Fig. 2: Deprivation decile and political party, 2017
In my last article for Wonkhe, I explained that it had been estimated that in 2011, some 15% of university students were not taking out student loans at all. In almost all cases this was because a parent or grandparent was paying their fees for them. There is now data that is more recent, but it is not as good. The new data suggests that as the higher fees of £9,000 and above have come in, the proportion taking out no loans at all, has fallen to 7.2% by 2014/15.
However, this data also suggests that some 10.7% of students who are eligible take out no maintenance loan. I suspect that the proportion who are getting substantial help from parents or grandparents, towards either their fees and/or maintenance, is still around 15% (it has to be less than 17.9% but more than 10.7%). Further research would identify the precise proportion, accounting for very strictly adherent Muslim students (no sharia compliant option being available at the time), mature students of independent means, those living at home (with lower living costs) and those who have borrowed elsewhere.
This also suggests only about 7% of parents are so rich that they can still afford £9,000 a year fees for their children. And yes – without further research it would be hard to confirm they are the same people – but it’s worth noting that this is the same as the proportion who paid for their children to go to private schools.
The statistics we have on higher education funding are not good quality. The latest will probably be released at the end of November 2017. Before they are released, they will first be given to 28 people. Between them these 28 will release stories telling you that everything is getting better. If they had nothing to hide then the statistics would be released at the same time to everyone. It is not easy making up stories saying that the student loan system is fair.
They need a head start with the numbers if they are going to try to spin such a story, especially for the forthcoming figures.
Your own children
In 1990, when that medium-quintile to medium-quintile income inequality figure hit its peak, at the end of Mrs Thatcher’s eleven years in power, a then junior Minister, John Gummer, tried to feed his daughter a burger at a country park to show that he was not concerned about whether meat might carry Bovine Spongiform Encephalopathy (BSE) causing CJD. His daughter refused to eat it. Six years later, in 1996 the same government admitted that there was a link between BSE and CJD. A year after that, for many other reasons, they were forced out of power.
Today, not a single minister has come forward to say that their child has taken out a student loan, rather than paid the fees for them. Again, my suspicion is that such loans are not for the likes of them. I am not suggesting that they should act like John Gummer and force-feed their own children student loans. I am suggesting that they should not tell the rest of us that they think student loans are safe to take out, unless they are willing to share that they are practising what they preach.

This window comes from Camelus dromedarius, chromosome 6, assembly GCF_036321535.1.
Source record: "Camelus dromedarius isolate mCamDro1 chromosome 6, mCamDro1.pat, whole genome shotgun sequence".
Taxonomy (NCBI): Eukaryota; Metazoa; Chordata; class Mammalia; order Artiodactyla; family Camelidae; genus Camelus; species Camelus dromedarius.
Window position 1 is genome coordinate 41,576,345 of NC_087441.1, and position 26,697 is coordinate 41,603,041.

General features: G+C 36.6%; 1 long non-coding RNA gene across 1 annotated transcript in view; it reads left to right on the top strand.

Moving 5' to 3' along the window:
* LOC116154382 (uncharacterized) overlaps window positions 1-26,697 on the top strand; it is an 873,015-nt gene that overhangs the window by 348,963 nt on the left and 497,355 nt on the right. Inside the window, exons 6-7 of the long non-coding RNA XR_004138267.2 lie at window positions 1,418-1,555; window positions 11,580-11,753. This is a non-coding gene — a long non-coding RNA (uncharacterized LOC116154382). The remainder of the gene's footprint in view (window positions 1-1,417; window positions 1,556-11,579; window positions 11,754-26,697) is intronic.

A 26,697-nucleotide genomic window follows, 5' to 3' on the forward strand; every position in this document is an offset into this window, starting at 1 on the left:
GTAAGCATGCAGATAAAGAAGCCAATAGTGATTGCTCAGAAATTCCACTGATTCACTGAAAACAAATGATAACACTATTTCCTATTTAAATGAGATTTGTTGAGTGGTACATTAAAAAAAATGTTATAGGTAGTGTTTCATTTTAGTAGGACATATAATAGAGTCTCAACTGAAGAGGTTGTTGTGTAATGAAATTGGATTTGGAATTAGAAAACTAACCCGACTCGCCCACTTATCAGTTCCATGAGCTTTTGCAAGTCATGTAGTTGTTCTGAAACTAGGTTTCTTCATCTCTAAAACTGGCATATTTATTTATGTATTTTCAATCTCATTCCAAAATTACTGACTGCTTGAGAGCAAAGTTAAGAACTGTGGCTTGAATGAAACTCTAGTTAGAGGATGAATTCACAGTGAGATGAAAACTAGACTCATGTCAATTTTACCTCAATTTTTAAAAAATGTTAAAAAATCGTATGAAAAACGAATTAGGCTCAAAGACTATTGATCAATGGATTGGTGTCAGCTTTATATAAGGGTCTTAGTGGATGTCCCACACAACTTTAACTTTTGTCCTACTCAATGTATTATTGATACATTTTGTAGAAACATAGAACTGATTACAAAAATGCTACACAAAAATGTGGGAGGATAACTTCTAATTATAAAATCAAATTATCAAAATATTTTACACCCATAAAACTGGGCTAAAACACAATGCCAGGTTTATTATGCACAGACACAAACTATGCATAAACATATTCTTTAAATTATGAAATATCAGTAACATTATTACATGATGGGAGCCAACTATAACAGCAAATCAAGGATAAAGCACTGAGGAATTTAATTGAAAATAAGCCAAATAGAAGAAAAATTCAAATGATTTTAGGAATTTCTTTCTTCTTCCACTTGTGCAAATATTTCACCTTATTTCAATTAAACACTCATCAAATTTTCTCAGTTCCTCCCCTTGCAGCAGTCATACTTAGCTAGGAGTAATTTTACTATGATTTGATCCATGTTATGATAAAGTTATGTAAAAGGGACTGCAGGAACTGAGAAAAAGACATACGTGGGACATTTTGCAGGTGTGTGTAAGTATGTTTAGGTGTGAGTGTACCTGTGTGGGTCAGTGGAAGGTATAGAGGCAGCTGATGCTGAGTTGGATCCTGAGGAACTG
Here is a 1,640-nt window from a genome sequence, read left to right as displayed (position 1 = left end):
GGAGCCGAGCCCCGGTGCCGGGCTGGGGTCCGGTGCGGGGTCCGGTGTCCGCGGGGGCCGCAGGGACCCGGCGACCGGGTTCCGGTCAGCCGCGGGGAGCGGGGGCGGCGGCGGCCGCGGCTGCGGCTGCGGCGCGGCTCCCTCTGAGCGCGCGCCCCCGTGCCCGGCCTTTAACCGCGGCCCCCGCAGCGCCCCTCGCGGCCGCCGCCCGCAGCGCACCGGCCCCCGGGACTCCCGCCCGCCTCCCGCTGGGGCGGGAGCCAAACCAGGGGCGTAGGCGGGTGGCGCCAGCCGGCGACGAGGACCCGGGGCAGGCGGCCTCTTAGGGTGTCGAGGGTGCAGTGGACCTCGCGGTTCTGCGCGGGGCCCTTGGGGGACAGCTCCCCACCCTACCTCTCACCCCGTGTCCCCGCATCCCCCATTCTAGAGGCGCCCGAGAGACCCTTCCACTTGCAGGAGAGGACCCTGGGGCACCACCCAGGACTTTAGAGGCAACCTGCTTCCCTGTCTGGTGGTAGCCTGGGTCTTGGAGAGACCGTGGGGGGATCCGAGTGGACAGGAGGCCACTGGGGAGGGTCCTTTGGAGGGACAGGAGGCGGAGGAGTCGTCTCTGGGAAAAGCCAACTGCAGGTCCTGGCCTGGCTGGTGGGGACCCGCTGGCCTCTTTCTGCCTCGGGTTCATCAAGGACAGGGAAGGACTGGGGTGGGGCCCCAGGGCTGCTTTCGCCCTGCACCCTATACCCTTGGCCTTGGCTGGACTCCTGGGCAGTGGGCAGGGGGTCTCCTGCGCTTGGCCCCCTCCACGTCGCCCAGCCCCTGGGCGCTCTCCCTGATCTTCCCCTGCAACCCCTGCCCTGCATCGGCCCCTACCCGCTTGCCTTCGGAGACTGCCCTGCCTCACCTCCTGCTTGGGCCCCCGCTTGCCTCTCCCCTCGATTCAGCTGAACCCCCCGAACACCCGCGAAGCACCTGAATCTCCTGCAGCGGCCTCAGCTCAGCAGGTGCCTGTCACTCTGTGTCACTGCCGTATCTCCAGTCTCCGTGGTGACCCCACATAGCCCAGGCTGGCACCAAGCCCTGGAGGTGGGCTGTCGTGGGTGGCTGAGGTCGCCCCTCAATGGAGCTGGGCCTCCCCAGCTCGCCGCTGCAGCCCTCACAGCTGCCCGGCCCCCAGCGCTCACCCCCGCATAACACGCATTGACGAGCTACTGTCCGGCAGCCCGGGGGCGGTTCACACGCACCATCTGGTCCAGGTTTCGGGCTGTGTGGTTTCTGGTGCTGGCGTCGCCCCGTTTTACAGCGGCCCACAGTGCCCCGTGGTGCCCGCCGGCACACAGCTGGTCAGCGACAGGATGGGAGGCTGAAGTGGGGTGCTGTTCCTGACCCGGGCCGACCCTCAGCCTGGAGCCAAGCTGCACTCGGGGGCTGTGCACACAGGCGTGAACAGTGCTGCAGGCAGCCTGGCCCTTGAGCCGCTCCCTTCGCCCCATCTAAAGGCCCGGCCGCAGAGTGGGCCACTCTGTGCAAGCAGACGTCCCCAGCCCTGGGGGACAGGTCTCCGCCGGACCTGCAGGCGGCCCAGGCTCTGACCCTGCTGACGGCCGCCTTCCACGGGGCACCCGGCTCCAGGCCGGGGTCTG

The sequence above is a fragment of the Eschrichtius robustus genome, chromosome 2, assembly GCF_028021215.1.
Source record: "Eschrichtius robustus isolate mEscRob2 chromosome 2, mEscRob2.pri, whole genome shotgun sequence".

One response to “Why Budget 2017 did so little to help students”
Hammond’s source appears to be the Resolution Foundation: http://www.publicfinance.co.uk/news/2017/01/income-inequality-falls-30-year-low-generation-gap-widens
Incomes for the poorest fifth of households were particularly buoyant and grew by 5.1% in 2015-16, driven by strong employment growth, low inflation and rising pensioner incomes. This, combined with a fall in income of the richest fifth of households, has led traditional income inequality to drop to its lowest level in 30 years.
The policy option of reducing the interest rate on student loans was one of a number of measures analysed by the Institute of Fiscal Studies https://www.ifs.org.uk/publications/9334 They concluded that:
The use of RPI + 3% during study – currently 4.6% nominal, but rising to 6.1% in September – results in students accruing £5,800 in interest on average during study. Positive rates do not affect the loan repayments of those below the median, as they do not repay their principal. However, for high earners, the use of RPI + 0–3% rather than CPI + 0% increases lifetime repayments by almost £40,000 in today’s money. This is due to lengthening the period of repayment rather than increased payments in any given year.
It is true that more affluent households paying off their children’s loans (or enabling them not to take out loans) does increase the cost of the loan scheme to the taxpayer. However, the IFS considered this in tandem with the interest rate charged and reached the following conclusion:
There is a risk that better-off parents will pay fees up front, especially if they think their offspring will be high earners. This would increase the cost to government in the long run, as high-earning graduates repay more than the value of their loans. However, even if all of the top 20% do not take out loans, the increased cost is outweighed by the significant revenue forecast to be generated by the positive real rates.
Hammond didn’t opt for any of the populist solutions on offer for changing the system higher education student finance. The education funding decisions he made in the Budget were concentrated in secondary schooling. He reduced spending on Free Schools and healthy pupils projects and used these savings to set a minimum per pupil floor (to ease transition to the new funding formula) and introduced incentives for Maths pupils. Overall, school spending stayed constant.
In critiquing Hammond, perhaps the questions to ask are the following:
(1) whether a different allocation of resource, one that reduced the interest rate on student loans, was superior to the actual allocation in the Budget?
(2) whether more resource should have been allocated to education and, if so, whether the case for reducing student loans trumps other areas of spending, such as school budgets which are experiencing a real terms decline when pupil numbers are taken into account.